Dracula is my most favourite vampire, ever. End of. He’s a legend for a reason and immortal in the literary world. He does not take centre stage in Anno Dracula, though. Not in a sense that you’ll see him baring his fangs on every page and panel… No… He already has Britain, the Royal Navy and the Special Branch of law enforcement. The struggle in this GN is in between the side who fights to keep this power and the side rebelling against it. Dracula is too big of a bigwig to grace us with his pre Dracula is my most favourite vampire, ever. End of. He’s a legend for a reason and immortal in the literary world. He does not take centre stage in Anno Dracula, though. Not in a sense that you’ll see him baring his fangs on every page and panel… No… He already has Britain, the Royal Navy and the Special Branch of law enforcement. The struggle in this GN is in between the side who fights to keep this power and the side rebelling against it. Dracula is too big of a bigwig to grace us with his presence… it would be unheard of to see a country’s president fighting on the front lines. But add a threesome of women into the picture and he may just have an offer to make… 😉 The spotlight in this GN is on Kate Reed, aka Wednesday, member of the Council of The Seven Days. Also, Irish. And a hippy vampire. So… yeah, even though she is ultimately the one that comes with sass and probably saves the day, I didn’t really like her that much. Just shows.. if she would have been, say, Friday in the Council of The Seven Days, I bet you, I would have liked her a whole lot more. Kate is the ultimate goody-two-shoes. She’s a vampire but not once do you see her sinking her fangs into someone, not even the bad guys… Same cannot be said for Penelope Churchward. Now, she is a female I can root for… as a socialite, she is used to taking what she likes and even if it gets messy she still comes out from the other side looking like a lady. Yeah, she’s totally a bit of a ‘mean girl‘ but hey, don’t hate the achiever! Anyway… Kate and Penny don’t really mix well… they’re just too different and the ‘opposites attract’ doesn’t work in their favour here. That is until political conspiracies and traitorous acts push the women to put their differences aside. Somewhat… Of course, Kate and Penny aren’t the only characters in this GN… there are so many others and they’re all cool… even the evil ones. And here, massive respect and admiration to Paul McCaffrey for those sublime illustrations that brought each and every character, each and every scene to its maximum potential. Artwork is one of the first things I look at when considering a graphic novel and I don’t often come across something that manages to capture me straight away (hence why I don’t read them that often) and yet, McCaffrey’s talent made me stop on some pages for a good while just to take it all in. The colours, the perfection, the effect that made everything come to life as if in 3D… In this graphic novel the artwork truly works seamlessly with the story for 100% enjoyment. There is a whole ton of action in this GN and the storyline coupled with the art, plus that little bit of ‘whodunnit‘ AND the occasional nicely served chuckle- well, I was fully engrossed! But back to the characters for a sec, the Council of The Seven Days has, yep, you guessed it, seven members…. I won’t go into detail about them all, because I do believe you should be left with a certain degree of discovery. I do so like how they were all, rather stereotypically, imagined and they even matched their respective days of the week. Stereotypes are normally something to wave one’s fist at, but guys, it really worked here. My favourite of the lot was Peter the Painter aka Friday. I mean, come on, who doesn’t like Fridays? Rough around the edges, happy to jump into a brawl… and Russian. “Die pigs!”- have to love that temperament! There was one little thing that made me roll my eyes, and that is the use of the ‘ancient’ joke around sparkling vampires. “We do not approve of vampires who sparkle.” – is it just me, or is that joke/quip getting seriously old? I mean, at this stage die-hard Twilight fans have gotten over it, why can’t everyone else just bury the 8236565 variations of the sparkly vampire phrase and move on? That aside, won’t be spillint a hair and down rating this little gem of a GN. A couple of hours well spent, if I do say so myself.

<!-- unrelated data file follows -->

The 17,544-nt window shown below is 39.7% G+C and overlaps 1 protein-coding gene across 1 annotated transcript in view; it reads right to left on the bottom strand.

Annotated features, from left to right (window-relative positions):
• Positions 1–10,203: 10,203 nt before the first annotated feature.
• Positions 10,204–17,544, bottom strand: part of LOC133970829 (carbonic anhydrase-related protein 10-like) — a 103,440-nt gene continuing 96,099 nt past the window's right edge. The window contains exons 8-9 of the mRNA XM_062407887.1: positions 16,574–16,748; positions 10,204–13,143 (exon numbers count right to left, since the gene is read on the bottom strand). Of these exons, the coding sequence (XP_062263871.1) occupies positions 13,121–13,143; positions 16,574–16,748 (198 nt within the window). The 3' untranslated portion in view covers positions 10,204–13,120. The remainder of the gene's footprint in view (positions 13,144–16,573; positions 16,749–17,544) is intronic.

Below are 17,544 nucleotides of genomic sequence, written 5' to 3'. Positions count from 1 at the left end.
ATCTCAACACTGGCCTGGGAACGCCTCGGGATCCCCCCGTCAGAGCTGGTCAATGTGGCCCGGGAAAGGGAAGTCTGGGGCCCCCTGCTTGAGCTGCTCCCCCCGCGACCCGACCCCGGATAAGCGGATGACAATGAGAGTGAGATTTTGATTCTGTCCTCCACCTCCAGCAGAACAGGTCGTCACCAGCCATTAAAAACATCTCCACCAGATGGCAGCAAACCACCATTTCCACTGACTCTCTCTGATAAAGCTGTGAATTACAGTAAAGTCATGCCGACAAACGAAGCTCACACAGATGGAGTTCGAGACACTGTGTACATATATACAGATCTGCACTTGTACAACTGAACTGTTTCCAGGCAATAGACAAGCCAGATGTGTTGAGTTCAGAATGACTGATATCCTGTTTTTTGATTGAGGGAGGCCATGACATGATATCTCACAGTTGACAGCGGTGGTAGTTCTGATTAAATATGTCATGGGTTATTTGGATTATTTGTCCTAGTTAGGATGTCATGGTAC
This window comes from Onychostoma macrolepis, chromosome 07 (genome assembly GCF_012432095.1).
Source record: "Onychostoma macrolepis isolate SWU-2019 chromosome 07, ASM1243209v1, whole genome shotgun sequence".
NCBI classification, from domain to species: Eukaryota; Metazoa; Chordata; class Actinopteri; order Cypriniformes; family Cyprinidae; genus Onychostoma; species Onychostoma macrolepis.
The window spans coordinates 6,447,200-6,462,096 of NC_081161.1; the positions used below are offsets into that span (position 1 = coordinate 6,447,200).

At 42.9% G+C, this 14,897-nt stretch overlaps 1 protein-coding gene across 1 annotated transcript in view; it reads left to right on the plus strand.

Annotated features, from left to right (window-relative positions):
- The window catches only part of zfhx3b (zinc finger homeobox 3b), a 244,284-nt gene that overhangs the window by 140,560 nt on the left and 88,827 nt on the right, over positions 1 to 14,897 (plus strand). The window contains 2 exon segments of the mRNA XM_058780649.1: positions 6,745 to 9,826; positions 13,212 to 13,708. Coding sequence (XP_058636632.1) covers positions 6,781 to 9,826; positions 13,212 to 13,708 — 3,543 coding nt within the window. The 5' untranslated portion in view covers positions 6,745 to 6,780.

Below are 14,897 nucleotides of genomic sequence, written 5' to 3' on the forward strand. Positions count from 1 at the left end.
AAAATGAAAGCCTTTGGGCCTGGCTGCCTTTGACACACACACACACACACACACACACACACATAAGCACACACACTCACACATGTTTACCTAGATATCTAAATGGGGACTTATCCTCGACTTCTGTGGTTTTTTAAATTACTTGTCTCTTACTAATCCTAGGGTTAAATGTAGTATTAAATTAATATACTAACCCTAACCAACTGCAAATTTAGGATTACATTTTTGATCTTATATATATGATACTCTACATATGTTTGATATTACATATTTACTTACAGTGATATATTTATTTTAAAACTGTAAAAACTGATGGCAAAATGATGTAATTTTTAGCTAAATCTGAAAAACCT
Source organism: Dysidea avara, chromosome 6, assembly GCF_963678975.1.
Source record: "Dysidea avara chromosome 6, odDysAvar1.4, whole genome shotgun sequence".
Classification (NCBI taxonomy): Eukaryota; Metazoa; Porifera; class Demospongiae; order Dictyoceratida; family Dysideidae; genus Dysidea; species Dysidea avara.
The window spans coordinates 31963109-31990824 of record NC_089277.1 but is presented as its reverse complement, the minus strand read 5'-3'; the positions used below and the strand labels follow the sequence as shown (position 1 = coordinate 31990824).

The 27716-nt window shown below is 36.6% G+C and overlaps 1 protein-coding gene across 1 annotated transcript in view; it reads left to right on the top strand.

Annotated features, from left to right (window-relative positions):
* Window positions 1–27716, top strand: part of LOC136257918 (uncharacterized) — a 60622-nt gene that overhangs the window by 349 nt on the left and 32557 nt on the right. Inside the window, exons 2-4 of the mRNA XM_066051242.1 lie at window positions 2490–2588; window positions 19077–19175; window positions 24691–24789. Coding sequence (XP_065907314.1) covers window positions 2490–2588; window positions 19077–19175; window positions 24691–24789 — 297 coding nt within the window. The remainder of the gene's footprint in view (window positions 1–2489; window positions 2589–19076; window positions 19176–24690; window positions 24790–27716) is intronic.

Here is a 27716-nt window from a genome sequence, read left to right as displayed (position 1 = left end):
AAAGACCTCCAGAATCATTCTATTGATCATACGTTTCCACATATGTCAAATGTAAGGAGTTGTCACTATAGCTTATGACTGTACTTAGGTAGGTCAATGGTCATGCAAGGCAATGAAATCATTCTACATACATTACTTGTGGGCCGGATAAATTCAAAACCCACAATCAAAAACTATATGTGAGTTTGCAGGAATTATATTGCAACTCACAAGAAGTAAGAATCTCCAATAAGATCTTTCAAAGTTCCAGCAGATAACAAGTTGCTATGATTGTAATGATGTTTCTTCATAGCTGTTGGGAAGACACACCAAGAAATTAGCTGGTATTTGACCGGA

3. 4 out of 5

    Gianfranco Mancini

    Read as individual issues I just love Kim Newman's "Anno Dracula" novel series, an awesome alternative history mash up with almost ALL vampires ever appeared in books, movies, tv series (in Bloody Red Baron you can spot Nick Knight from Forever Knight!) and much more (in Dracula Cha Cha Cha there are characters from Addams Family and Diabolik italian comic, just saying), a sense stunning orgy of tributes, homages and references (in the end of issue #5 you can spot Drac's bat-armour from Franc Read as individual issues I just love Kim Newman's "Anno Dracula" novel series, an awesome alternative history mash up with almost ALL vampires ever appeared in books, movies, tv series (in Bloody Red Baron you can spot Nick Knight from Forever Knight!) and much more (in Dracula Cha Cha Cha there are characters from Addams Family and Diabolik italian comic, just saying), a sense stunning orgy of tributes, homages and references (in the end of issue #5 you can spot Drac's bat-armour from Francis Ford Coppola's movie and... Lurch, Addams Family's butler!). Sadly the ending of this comic book miniseries was just underwhelming to say last, and the too much cartoonish artworks were in desperate need of some few shadows. Still a must read if you are a completitionist and a fan of Anno Dracula saga, vampires and graphic novels "League of Extraordinary Gentlemen"-style.

  4. 5 out of 5

    Quentin Wallace